Time and relative dimensions in fiction

Woman juggling clock faces

I didn’t update on fiction last month, in part because not very much had gone on and in part because I was neck-deep in edits and back matter for my novella collection, Sodom and Gomorrah on a Saturday Night. Because I do most of my fiction work in the early morning, I had limited time in which to turn my work around.

Simultaneously, I was hearing back from my illustrator, Christian Barratt, on his work with Raccoon Retreat. His work continues to impress me, not just in terms of the artwork itself, but also for the amount of thought he puts into it — the way he works to put my words in pictorial form.

Between the two, I began to worry that I was shortchanging them both.

How marketing your own work can be your biggest challenge

Writers aren’t the best at marketing our own work. Sometimes it’s impostor syndrome, but a lot of times, we’d simply rather be writing. The more introverted among us don’t like to interact with a lot of people; even online, it can be tough to jump into a sea of conversation and stand out from all the other fish, yet in a way that allows you to avoid the sharks.

On top of this, for me, is the fact that my interests are so diverse. I’m not just marketing two very different genres; I also have to throw in my techie journalism. Add personal interests like hiking or cooking into the mix, and it’s a recipe for an unfocused, inconsistent social media presence.

No matter how much I might like to brand myself as “consistently inconsistent,” I’d like to find a better way. I’m not a fan of either separate accounts or one social network per interest. Neither feels quite right to me; it’s as if you’d be getting pieces, but not an integrated whole, not the full representation of me as a writer.

There’s also the notion that a common theme across all my stories, fiction and nonfiction, is an effort to rebuild a sense of connection or community to other living beings, whether as professionals or humans or simply living. That’s what I want my presence to reflect, so I’m exploring other solutions.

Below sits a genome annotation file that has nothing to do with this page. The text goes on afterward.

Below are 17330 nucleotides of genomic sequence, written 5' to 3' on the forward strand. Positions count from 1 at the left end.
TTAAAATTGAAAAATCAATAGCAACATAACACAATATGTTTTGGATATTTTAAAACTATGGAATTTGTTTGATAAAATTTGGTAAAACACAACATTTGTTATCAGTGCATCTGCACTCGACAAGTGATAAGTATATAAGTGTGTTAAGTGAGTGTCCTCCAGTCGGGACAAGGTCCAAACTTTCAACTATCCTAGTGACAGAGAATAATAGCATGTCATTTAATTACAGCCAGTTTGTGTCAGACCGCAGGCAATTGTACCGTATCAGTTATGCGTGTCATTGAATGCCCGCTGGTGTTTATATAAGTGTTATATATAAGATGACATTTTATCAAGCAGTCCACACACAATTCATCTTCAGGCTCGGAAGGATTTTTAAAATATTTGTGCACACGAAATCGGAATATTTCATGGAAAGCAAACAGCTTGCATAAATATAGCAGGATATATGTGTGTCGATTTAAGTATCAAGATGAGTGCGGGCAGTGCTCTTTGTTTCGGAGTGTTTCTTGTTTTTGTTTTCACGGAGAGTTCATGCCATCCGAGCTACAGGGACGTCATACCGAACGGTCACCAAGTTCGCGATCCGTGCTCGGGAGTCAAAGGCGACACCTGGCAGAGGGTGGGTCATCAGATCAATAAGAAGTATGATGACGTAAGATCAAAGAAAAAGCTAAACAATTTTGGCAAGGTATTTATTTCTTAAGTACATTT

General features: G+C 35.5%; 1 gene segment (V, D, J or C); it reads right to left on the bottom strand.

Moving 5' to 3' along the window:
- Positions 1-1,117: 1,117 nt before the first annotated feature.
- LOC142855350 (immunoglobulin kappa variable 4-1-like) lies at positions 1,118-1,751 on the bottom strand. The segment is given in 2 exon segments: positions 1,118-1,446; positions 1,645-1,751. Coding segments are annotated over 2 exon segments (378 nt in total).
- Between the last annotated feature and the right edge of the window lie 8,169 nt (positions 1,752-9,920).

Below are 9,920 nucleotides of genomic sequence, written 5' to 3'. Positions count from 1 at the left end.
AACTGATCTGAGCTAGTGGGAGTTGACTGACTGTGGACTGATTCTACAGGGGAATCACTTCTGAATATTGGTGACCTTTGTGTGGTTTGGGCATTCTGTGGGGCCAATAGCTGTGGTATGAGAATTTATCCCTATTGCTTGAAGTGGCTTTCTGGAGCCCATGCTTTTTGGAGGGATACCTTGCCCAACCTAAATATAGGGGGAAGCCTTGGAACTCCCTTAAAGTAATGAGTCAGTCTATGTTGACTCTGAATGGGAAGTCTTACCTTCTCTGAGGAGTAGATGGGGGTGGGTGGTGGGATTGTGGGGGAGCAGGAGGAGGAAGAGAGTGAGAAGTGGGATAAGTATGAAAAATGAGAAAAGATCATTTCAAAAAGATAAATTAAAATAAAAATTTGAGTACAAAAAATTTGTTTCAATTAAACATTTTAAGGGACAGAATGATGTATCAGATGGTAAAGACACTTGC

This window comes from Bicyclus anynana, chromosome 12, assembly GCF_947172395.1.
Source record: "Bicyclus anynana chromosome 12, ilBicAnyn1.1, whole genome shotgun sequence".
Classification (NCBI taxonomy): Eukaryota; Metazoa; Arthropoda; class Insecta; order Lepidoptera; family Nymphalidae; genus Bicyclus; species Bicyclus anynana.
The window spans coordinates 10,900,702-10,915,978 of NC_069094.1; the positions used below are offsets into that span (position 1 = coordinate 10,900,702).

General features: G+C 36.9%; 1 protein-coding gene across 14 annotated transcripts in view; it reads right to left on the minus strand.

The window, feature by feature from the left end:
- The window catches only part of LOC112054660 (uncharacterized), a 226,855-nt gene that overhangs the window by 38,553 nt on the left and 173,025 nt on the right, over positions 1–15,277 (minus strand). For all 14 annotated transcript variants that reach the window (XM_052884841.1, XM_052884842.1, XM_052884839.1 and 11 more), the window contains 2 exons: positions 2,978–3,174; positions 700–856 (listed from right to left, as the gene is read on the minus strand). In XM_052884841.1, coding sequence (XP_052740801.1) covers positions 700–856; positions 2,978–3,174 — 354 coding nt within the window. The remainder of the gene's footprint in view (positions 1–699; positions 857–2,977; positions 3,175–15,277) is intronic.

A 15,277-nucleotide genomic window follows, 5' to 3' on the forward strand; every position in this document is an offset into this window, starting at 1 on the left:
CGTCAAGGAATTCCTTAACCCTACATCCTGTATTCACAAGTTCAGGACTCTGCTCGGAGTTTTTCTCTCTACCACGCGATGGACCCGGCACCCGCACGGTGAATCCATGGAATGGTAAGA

Playing around with time

At some point I realized I’d been too rigid in my definition of time: fiction in the mornings, client work and journalism during regular working hours, personal pursuits in the evenings and weekends. I use a bullet journal to plan out my monthly goals and weekly tasks — I don’t plan down to the day, too much can go sideways — but while it’s great at helping me stay on track, it’s not so great for helping me figure out what track to get on to start with.

Needless to say, this hasn’t been a good way to get things done. Leaving blogging until weekends, for example, can leave me feeling stressed; sometimes it can compete with things like monthly account reconciliation and sales tax payments, and often, business development — finding new clients, writing pitches — can completely fall by the wayside if I’m sufficiently blocked on them. Never mind writing new Living Wild books or lesson plans.

I can’t do everything during a given day or week. So, as I start to plan for 2020, I’m rethinking time in terms of the Pareto principle: how to spend a given 80 percent of my time, versus a given 20 percent.

  • During a given day, the 20 percent of time might be one hour on social media, one hour on email.
  • During a week, I might spend one day on business pursuits like blogging or finances, and the other four on client work.
  • During a month, while I don’t think it’s realistic to spend an entire week on personal versus client work, I might choose to devote the 80 percent to marketing fiction, versus 20 percent on clients.

Another thing I’m toying with is the notion of more deliberately switching gears each month, focusing on one form of fiction each month. Devoting attention to writing the next in the Living Wild series, for instance, or the lesson plans for each book, would help me get more accomplished in both areas, rather than vaguely leaving it up to a desire to do a little bit of everything during a given month.

This all sounds like it should be reasonable, and yet, I’m nervous about being able to pull it off. There are those pesky executive functioning issues that make it difficult to switch mental gears from one thing to another, and my hyperfocus makes it easy to get caught up in a given project and exclude others. I also have a poor time sense, as these meme reflects:

What I want is for the time discipline to help me figure out what I can reasonably accomplish. In lieu of any other ideas, it seems like it’s worth the try. I’ll try to report back next year on how it goes.

How do you plan your time and adjust for multiple interests?

Image by Gerd Altmann from Pixabay

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